Covid-19 is still the top concern in 6 countries: Japan, Australia, Great Britain, Saudi Arabia, Canada, and the US.
With 28% on average across all countries saying that Financial/ Political corruption is an important issue for their country today, this ranks as the third greatest concern today – level with Covid-19.
South Africans show the highest levels of concern (57%), followed by Malaysia (54%) and Colombia (50%). Peru and Hungary are just behind Colombia with 49% and 48% respectively.
The largest month-on-month increases are seen in Israel (+5), Australia (+4), Malaysia (+4) while the greatest declines are recorded in Argentina and Turkey (-7 in both).
Corruption is the number one concern in Malaysia, Colombia, and Peru today.
Crime & violence
Crime & violence is considered one of the most important issues today by an average of 27% of people across 28 countries, making this our fifth greatest global worry.
The three countries most concerned about crime and violence (Sweden, Mexico and South Africa) remain unchanged. South Africans are comparatively more concerned about unemployment, but crime is the number one issue selected by those in Chile, France and Israel.
Argentina sees the largest month-on-month percentage point increase in this wave (+8 points to 47%). In 5th place is Chile, following a 5-point increase to 5th place at 46%.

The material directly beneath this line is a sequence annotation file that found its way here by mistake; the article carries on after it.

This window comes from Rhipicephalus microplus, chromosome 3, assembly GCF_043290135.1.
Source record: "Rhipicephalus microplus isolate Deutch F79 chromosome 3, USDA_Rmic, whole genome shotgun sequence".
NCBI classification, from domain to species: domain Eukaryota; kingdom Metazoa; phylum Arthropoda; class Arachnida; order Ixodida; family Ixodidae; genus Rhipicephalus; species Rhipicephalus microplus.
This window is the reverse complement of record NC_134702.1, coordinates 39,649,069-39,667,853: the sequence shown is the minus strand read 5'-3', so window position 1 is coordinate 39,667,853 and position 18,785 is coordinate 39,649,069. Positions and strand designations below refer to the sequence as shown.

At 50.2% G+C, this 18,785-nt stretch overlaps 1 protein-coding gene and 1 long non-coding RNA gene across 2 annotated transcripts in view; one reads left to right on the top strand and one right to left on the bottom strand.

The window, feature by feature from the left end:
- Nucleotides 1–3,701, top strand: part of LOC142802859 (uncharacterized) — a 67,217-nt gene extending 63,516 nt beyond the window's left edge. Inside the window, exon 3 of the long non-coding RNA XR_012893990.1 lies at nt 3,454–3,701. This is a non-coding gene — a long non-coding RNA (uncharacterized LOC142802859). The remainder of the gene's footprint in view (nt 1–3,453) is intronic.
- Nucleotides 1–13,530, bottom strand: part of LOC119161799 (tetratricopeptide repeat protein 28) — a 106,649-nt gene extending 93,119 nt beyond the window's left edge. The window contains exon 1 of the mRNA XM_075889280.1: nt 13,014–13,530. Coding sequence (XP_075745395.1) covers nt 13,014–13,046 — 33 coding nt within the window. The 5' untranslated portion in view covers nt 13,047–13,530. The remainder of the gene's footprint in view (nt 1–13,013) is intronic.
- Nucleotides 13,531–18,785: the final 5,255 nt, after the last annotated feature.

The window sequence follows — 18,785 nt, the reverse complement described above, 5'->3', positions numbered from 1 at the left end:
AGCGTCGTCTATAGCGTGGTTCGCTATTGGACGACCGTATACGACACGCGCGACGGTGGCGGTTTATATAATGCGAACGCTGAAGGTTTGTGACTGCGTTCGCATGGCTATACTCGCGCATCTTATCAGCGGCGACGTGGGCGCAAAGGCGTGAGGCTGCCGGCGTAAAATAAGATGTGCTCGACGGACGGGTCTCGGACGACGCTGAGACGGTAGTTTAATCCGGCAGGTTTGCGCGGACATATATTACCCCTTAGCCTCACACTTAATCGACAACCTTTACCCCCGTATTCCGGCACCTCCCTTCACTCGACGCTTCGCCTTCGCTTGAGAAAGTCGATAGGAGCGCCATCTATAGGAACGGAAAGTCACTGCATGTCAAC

At the time of the COP26 conference, we recorded 16% on average across all countries saying that climate change is among the most important issues facing their country today – up just 1 percentage point since last month.
This is ranked 9th in our list of 18 issues – joint with education, and just behind taxes (17%) and inflation (18%).
The 5 countries most worried about climate change are Germany (32%), Canada (31%), Australia (30%), Great Britain (30%) and Belgium (28%). Also with 25% selecting this issue are France, the Netherlands and the US.
Concern has picked up most in Belgium and Sweden since last month (+4 in both).
In addition to the 16% who consider climate change to be a top issue facing their country today, 9% select “threats against the environment” – rising to 19% in Germany, 15% in Sweden, and 14% in South Korea. This issue ranks 13th in our full list of 18 worries.
Heading in the right direction or off on the wrong track?
In terms of how people feel about the future, we can see that almost two-thirds (65%) across all 28 countries surveyed say that things in their country are on the wrong track, while 35% say they are heading in the right direction – a proportion that has remained stable over the past year.
Colombia has the largest proportion of respondents saying that their country is heading in the wrong direction (87%) and has been in this position for 7 consecutive months. Completing the three most pessimistic countries are Peru (84%) and South Africa (83%).
Malaysia sees the largest increase in the proportion of the public saying the country is on the wrong track (-10), but it is still the fourth most optimistic country surveyed.
Elsewhere, there is a 7-point increase in “wrong track” sentiment in Italy (66%) and a 5-point increase in South Africa (83%).